Monday, February 16, 2009

A cynical view of the government's rescue efforts

There is a Chinese saying : "In adversity one sees true friendship." It applies equally to the present economic adversity as one sees the true countenance of the so-called benefactors.

Of course one cannot be oblivious to the massive activity put in by every member of the government with the noble objective of giving succour to the people worst affected by the recession. The government deserves the accolades that go with such an outstanding display of humanitarian service to these people who are acutely affected by the present economic crisis.

Without attempting to splash any cold water on the government's over-hyped rescue efforts and detract from the government's excellent motives by any unintended cynicism, there is a possibility that some of those who have been badly affected might have missed the rescue net. Conversely, it appears that a number of business concerns have received rather generous largesse from the government when they were in no danger of business contraction. In fact, they have even been contemplating staff retrenchment when they had no need of it.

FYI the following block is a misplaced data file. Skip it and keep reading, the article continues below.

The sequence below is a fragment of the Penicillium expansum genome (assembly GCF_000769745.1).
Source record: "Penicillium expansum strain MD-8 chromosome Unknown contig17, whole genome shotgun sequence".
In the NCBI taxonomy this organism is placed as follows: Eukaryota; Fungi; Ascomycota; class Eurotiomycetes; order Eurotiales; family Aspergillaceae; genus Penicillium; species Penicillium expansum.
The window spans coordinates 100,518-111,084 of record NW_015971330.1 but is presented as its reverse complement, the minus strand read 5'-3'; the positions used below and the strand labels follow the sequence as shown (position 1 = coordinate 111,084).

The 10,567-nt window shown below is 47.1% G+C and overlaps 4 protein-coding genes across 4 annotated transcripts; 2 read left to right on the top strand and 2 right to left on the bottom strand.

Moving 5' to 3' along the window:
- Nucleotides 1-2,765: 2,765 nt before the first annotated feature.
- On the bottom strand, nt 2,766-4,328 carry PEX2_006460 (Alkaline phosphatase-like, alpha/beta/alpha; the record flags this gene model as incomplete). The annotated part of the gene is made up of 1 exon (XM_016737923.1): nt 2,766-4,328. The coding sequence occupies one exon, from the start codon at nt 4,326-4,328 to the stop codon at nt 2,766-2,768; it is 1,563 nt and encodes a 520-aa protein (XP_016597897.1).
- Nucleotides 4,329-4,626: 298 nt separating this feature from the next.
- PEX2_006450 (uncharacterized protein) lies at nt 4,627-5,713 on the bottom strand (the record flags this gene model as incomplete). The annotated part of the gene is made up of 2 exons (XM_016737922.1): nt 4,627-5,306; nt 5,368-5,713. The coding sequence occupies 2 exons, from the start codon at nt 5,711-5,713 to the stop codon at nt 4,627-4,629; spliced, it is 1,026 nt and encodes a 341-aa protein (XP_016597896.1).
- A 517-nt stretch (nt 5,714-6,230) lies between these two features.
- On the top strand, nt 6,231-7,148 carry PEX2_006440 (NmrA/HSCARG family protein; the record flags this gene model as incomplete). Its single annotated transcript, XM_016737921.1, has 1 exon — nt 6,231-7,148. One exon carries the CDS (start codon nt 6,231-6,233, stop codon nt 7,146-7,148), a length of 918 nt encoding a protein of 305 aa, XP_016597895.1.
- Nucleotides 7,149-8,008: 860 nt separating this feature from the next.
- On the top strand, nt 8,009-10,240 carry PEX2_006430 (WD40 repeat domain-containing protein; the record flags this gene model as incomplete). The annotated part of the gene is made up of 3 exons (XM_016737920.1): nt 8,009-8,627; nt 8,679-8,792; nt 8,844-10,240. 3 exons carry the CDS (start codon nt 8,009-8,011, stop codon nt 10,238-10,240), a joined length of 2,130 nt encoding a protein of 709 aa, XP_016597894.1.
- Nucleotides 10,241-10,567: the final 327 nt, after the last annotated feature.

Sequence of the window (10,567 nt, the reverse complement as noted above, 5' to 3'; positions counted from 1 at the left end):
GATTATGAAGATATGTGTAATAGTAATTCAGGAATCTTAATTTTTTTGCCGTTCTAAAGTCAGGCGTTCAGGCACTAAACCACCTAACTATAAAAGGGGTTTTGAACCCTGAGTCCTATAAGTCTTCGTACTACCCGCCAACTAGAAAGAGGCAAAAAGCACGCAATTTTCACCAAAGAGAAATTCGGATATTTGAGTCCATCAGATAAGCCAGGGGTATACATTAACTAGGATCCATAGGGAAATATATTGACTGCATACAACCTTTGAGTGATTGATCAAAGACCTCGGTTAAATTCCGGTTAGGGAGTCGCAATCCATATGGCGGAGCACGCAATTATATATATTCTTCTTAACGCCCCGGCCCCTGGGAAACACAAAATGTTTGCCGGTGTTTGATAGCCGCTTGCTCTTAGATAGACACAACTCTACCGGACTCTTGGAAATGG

The Prime Minister is reported to have said at a grassroots gathering that in the present recession he and the government ministers are suffering together with the people who are badly affected. It escapes our comprehension to know what the PM and his ministers are suffering from. Certainly not from the recession! Even with the insignificant self-imposed pay cut, the PM and his ministers are filthy rich with their astronomical salaries of close to two million dollars for the ministers and over three million dollars for the PM each year! Like the businessmen who received largesse when they had no need for it, the ministers were given hefty increases when they were already overpaid. It would be the height of irony if they had to tighten their belts like the suffering plebeians badly affected by the recession.